This photograph of Abraham Lincoln by Alexander Gardner, taken on Feb. 5, 1865, was one of the last photographs ever taken of the president.
A number of Lincoln relics also will be displayed, including a piece of rail that Lincoln purportedly split, which once belonged to Theodore Roosevelt, and a bronze life mask and casts of Lincoln’s hands.
“This fascination with collecting Lincoln wasn’t always a sign of a universal admiration of the man,” notes Olga Tsapina, the Norris Foundation Curator of American Historical Manuscripts. “Rather it reflected his ever-changing image.”
For his contemporaries, Lincoln was a highly controversial figure, says Tsapina. “He rose to political fame amid bitter partisanship and deepening sectional divisions. The South treated him with unmitigated hatred, while in the North, critics maligned Lincoln as being either too radical or not radical enough, and decried his administration as the seat of corruption and incompetence.”
Despite this barrage of criticism, Lincoln was besieged by autograph seekers. Some were moved by the fad of autograph collecting, which had become a popular obsession. Yet many others requested Lincoln’s signature out of genuine affection for “Honest Old Abe.” Recognizing the popularity of the president’s autographs, charity organizations solicited them for fund-raisers. Souvenir copies of the 13th Amendment with Lincoln signatures, one of which is exhibited, almost immediately became collectors’ items.
Often referred to as Lincoln’s “death warrant,” this handwritten pass dispatched Ward Hill Lamon, Lincoln’s friend and self-appointed bodyguard, to Richmond, Va., on April 11, 1865. Lamon was still away from Washington three days later, when the president was fatally shot at Ford’s Theater.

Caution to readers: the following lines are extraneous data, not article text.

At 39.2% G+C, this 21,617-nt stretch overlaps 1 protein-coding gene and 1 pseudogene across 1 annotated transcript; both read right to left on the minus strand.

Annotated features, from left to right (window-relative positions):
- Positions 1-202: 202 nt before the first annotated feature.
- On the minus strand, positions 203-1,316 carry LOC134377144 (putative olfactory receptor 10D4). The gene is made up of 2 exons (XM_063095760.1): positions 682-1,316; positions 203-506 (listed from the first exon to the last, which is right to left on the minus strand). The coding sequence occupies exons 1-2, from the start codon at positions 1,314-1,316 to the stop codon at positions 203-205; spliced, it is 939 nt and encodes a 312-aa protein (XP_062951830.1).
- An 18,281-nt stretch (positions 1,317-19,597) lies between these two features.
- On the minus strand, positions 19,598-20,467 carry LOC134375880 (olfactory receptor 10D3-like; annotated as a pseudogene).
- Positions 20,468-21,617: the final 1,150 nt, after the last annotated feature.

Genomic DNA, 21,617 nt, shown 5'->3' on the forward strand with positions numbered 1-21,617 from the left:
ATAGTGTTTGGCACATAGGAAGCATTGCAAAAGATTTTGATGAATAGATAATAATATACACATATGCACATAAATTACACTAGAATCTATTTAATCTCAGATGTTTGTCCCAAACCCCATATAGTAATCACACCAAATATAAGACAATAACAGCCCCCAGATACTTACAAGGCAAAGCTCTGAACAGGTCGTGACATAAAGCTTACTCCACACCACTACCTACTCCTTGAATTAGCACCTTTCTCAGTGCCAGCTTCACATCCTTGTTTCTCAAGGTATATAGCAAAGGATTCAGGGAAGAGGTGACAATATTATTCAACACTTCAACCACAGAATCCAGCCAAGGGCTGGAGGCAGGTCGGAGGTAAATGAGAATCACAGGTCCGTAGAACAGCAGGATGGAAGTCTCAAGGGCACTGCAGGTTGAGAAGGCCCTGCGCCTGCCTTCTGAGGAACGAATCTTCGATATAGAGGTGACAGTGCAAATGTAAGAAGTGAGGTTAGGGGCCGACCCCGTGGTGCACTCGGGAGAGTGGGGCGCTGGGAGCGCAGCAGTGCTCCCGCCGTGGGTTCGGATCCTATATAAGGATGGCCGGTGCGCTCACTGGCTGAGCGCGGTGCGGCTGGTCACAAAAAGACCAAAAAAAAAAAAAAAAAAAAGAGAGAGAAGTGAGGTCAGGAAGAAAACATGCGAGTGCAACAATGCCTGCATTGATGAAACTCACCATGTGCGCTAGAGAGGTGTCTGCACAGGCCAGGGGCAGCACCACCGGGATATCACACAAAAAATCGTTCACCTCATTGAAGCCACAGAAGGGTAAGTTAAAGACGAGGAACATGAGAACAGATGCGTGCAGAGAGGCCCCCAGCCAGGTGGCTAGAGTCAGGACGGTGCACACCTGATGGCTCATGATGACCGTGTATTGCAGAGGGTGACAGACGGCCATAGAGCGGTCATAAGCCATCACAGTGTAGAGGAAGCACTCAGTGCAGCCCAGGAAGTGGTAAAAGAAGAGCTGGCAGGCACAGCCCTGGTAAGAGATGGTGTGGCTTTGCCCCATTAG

The fateful night of April 14, 1865, transformed Lincoln into the nation’s first martyr. People quickly began hunting down every relic of the assassination, from the Ford’s Theater playbills to strands of his bloodied hair. These somewhat gruesome mementos, plus a poster offering a reward for the capture of Lincoln’s murderer, are among the objects on view.
Yet, even as the funeral train made its mournful journey from Washington, D.C., to Springfield, Ill., the meaning of Lincoln’s life and death was being debated in a most unlikely forum: in funeral orations and eulogies. Many orators painted Lincoln as a Christ-like figure atoning for the nation’s sins. Others argued that Lincoln brought his fate upon himself through his leniency toward the South. Printed copies of these orations soon became collectors’ items in their own right. The first catalog of Lincolniana, published in May of 1865, consisted almost entirely of funeral eulogies.